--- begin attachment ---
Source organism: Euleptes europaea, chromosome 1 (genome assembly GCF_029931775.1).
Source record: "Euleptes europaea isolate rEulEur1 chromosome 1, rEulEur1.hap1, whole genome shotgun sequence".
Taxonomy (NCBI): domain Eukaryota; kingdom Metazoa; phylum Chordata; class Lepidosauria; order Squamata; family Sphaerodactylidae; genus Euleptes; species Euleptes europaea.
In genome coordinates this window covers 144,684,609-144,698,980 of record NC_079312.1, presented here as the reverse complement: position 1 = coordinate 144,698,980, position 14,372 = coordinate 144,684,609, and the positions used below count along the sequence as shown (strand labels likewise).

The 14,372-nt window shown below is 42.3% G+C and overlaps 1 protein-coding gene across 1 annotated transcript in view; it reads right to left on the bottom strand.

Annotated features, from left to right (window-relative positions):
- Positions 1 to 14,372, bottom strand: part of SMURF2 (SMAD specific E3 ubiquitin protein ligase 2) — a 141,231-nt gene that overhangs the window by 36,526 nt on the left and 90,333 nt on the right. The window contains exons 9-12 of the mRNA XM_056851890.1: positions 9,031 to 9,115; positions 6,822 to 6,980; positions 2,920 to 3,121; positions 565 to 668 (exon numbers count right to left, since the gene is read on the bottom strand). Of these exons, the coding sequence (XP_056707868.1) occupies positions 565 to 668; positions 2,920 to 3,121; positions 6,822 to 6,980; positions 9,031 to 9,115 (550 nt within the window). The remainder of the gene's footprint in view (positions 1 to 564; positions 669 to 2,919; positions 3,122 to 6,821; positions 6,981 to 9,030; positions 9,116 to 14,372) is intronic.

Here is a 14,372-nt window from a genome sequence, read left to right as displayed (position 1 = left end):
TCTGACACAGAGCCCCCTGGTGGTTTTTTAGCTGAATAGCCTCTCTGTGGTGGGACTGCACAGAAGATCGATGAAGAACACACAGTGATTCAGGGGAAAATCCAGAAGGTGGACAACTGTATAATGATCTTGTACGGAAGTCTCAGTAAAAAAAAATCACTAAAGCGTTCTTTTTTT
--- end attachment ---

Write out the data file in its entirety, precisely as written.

Source organism: Euleptes europaea, chromosome 1 (genome assembly GCF_029931775.1).
Source record: "Euleptes europaea isolate rEulEur1 chromosome 1, rEulEur1.hap1, whole genome shotgun sequence".
Taxonomy (NCBI): domain Eukaryota; kingdom Metazoa; phylum Chordata; class Lepidosauria; order Squamata; family Sphaerodactylidae; genus Euleptes; species Euleptes europaea.
In genome coordinates this window covers 144,684,609-144,698,980 of record NC_079312.1, presented here as the reverse complement: position 1 = coordinate 144,698,980, position 14,372 = coordinate 144,684,609, and the positions used below count along the sequence as shown (strand labels likewise).

The 14,372-nt window shown below is 42.3% G+C and overlaps 1 protein-coding gene across 1 annotated transcript in view; it reads right to left on the bottom strand.

Annotated features, from left to right (window-relative positions):
- Positions 1 to 14,372, bottom strand: part of SMURF2 (SMAD specific E3 ubiquitin protein ligase 2) — a 141,231-nt gene that overhangs the window by 36,526 nt on the left and 90,333 nt on the right. The window contains exons 9-12 of the mRNA XM_056851890.1: positions 9,031 to 9,115; positions 6,822 to 6,980; positions 2,920 to 3,121; positions 565 to 668 (exon numbers count right to left, since the gene is read on the bottom strand). Of these exons, the coding sequence (XP_056707868.1) occupies positions 565 to 668; positions 2,920 to 3,121; positions 6,822 to 6,980; positions 9,031 to 9,115 (550 nt within the window). The remainder of the gene's footprint in view (positions 1 to 564; positions 669 to 2,919; positions 3,122 to 6,821; positions 6,981 to 9,030; positions 9,116 to 14,372) is intronic.

Here is a 14,372-nt window from a genome sequence, read left to right as displayed (position 1 = left end):
TCTGACACAGAGCCCCCTGGTGGTTTTTTAGCTGAATAGCCTCTCTGTGGTGGGACTGCACAGAAGATCGATGAAGAACACACAGTGATTCAGGGGAAAATCCAGAAGGTGGACAACTGTATAATGATCTTGTACGGAAGTCTCAGTAAAAAAAAATCACTAAAGCGTTCTTTTTTT